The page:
The most well-known definition of stress is ‘the adverse reaction people have to excessive pressure or other types of demands placed upon them’. Essentially, stress as we know it is when the perception of demands, or pressure, exceeds our ability to cope – this is when it can become problematic.
Research from the Chartered Institute of Personnel and Development (CIPD) indicates that there are two key factors within the workplace which are most accountable for causing work-related stress – those being workload and management.
It’s important to note that a high workload can be just as damaging as workload which is too low. There are two different types of work overload which people can experience:
Both forms of workload can cause mental strain, which can influence both mental and physical health negatively. Additionally, underload can also be just as damaging to mental and physical health. Underload is characterised by not being challenged at work, which could be due to not having enough to do, having to complete tasks that are not engaging or tasks that are repetitive.
The second factor is leadership or management style. This is particularly important as leaders play such an important role in developing organisational culture and influence the mindsets and well-being of the workforce. Poor and unsupportive leadership can be damaging to mental and physical health by placing unnecessary pressure to complete tasks, giving negative feedback, being unsupportive of employees, and not giving the right level of control to employees to perform confidently in their role. Leadership Training can help equip your leaders with the confidence and skills to create a happier, healthier and more productive workforce.
Physical Health Issues
Stress increases the release of several hormones (e.g. Adrenaline, Cortisol and Norepinephrine). The short-term release of these hormones is relatively harmless, however, continuous stress which causes the prolonged excretion of these hormones can lead to major health issues. Issues can include, high blood pressure, headaches, suppression of the immune system, disruption to sleep patterns, decreased libido and poor eating habits leading to obesity. These are just a few examples of what continued long-term stress can lead on to – all of which are undesirable and likely to have a negative effect on how we feel, think and act in our day-to-day lives.
Mental Health Issues
It’s important to understand the relationship between stress and mental health. Stress isn’t considered to be a psychiatric mental health diagnosis, but it’s closely linked to mental health in two important ways:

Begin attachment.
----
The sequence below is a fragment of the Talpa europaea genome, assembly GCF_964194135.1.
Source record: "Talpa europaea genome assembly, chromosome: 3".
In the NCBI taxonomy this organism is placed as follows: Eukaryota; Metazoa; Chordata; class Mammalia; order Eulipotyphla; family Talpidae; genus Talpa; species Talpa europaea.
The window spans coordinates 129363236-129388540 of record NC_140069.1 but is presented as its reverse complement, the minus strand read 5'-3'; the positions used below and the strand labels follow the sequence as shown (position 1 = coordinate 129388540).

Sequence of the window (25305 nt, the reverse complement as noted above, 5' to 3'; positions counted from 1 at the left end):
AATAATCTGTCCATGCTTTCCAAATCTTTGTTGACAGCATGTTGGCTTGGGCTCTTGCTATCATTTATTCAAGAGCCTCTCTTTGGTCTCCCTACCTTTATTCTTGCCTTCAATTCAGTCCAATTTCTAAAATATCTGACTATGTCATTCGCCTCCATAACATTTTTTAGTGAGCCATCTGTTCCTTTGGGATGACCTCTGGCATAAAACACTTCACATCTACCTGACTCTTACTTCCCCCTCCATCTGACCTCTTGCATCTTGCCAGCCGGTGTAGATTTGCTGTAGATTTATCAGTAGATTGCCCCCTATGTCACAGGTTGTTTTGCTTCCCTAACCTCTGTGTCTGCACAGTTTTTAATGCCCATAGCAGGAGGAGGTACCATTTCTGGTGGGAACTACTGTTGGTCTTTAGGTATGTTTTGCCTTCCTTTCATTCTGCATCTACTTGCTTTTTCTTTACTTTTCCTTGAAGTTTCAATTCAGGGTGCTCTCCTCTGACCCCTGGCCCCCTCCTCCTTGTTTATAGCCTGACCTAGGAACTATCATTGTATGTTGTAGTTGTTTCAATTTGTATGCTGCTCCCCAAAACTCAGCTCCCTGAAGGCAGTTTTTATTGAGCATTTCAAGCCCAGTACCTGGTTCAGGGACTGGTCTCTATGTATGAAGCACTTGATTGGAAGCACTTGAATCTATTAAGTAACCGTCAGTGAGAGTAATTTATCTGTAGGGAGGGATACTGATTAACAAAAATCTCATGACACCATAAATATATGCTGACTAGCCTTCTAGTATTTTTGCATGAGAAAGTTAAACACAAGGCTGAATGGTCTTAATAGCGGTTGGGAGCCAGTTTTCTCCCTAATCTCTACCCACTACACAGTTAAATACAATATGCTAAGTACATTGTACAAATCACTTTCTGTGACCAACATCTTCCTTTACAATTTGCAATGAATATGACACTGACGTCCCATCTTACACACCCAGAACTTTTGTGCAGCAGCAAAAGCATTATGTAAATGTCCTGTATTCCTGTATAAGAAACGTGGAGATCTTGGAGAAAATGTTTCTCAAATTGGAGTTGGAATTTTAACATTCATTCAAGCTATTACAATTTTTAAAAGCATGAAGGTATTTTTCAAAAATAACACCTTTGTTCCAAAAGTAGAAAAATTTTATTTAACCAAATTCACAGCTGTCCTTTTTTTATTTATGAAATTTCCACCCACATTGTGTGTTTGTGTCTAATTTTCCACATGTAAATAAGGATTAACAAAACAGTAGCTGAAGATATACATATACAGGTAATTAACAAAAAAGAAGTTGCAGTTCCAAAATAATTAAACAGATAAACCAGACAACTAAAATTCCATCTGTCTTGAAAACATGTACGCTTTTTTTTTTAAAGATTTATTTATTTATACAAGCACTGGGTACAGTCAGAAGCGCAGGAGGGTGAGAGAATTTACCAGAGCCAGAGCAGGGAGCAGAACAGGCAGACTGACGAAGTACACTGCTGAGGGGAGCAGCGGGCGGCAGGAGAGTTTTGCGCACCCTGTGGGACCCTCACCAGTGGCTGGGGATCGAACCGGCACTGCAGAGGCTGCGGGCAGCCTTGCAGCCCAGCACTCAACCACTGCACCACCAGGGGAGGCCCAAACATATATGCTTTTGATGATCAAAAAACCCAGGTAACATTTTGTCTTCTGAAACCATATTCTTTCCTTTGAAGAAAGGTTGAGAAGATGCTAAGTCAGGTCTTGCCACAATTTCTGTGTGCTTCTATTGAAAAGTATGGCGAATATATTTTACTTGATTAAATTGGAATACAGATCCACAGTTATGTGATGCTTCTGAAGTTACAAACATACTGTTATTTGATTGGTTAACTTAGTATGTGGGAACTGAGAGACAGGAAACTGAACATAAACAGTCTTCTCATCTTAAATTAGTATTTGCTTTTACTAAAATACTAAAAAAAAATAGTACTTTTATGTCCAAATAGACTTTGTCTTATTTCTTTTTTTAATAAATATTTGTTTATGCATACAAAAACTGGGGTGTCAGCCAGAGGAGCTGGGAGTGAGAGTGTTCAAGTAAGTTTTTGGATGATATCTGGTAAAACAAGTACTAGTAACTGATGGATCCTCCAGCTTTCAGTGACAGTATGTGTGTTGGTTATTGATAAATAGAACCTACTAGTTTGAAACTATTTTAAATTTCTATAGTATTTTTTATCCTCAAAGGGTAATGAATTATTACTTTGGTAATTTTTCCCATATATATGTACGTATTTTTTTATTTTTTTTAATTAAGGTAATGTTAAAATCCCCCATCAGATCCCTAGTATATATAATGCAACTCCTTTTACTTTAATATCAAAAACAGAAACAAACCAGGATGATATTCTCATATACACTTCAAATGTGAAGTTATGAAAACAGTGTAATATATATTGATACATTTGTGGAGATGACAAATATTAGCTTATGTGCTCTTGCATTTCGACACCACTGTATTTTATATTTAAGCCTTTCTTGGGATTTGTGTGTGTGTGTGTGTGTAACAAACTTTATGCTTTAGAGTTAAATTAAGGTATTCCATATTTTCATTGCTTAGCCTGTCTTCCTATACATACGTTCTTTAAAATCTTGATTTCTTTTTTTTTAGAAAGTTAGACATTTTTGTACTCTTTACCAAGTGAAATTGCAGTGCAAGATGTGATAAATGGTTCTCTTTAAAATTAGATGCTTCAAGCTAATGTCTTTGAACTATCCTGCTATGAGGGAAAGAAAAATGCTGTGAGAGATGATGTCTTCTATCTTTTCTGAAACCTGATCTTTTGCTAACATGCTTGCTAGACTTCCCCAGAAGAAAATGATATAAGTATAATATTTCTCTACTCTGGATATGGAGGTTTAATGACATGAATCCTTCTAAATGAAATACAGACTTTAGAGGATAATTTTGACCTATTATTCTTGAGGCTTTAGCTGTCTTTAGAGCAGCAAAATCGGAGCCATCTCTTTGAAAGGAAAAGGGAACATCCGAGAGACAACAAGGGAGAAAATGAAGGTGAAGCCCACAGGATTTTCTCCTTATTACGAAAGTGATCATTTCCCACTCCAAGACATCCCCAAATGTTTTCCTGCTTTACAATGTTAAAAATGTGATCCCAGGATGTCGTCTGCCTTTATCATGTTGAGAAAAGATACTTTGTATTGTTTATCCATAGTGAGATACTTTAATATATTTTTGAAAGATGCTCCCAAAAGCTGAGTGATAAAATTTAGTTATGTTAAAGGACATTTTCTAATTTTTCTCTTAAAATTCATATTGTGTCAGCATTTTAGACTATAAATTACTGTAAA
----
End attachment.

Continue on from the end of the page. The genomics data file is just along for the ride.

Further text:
For example, if you often struggle to manage feelings of stress, you might go on to develop a mental health problem like anxiety or depression.
Stress is, in fact, the precursor to a lot of mental health issues such as anxiety, depression – and in certain working environments – Post Traumatic Stress Disorder (PTSD). You can learn more about these mental health issues by reading our resource on the most common mental health problems in the workplace.
Absenteeism and Presenteeism (the organisational impact)
The issue which is of primary concern to organisations is the fact that absence at work is most well accounted for by stress. Essentially, people who feel stressed tend to take long periods off work. This can be due to feeling mentally exhausted and feeling unable to cope, or it can be due to poor physical health caused by the long-term exposure of stress.
Research indicates that employees who experience work-related stress tend to report higher levels of intentions to quit and leave the organisation they work for, whereas employees who do not experiences high levels of work-related stress are much more likely to stay within the organisation. The issue of high turnover rates is costly to organisations as it is disruptive and requires valuable resources to recruit and train new employees.
Absenteeism and turnover are not the only costs which organisations face when their employees report high levels of work-related stress. Stress also leads to presenteeism. This is when people come to work despite not feeling well and go through the motions, which means they are present, but they underperform. A decline in organisational performance can inevitably lead to a decline in turnover or the quality of service.
This article has highlighted the impact of work-related stress on individuals and organisations and demonstrates the need for organisations to take steps towards creating a happier and healthier workplace.
If you’re interested in learning more about your culture and the well-being of your workforce, we can help with a culture and well-being assessment to give you an understanding of the workforce’s experience of the workplace. Once problems are known, you can take positive action to reduce the most common and impactful workplace stressors. Additionally, you might consider providing Mental Health Training to your leaders and the wider workforce to promote awareness, greater levels of understanding and to give people the skills needed to manage mental health more proactively.
If you’re concerned about the well-being and mental health of your workforce, feel free to contact a Psychologist at Zeal Solutions for a no-obligation telephone consultation.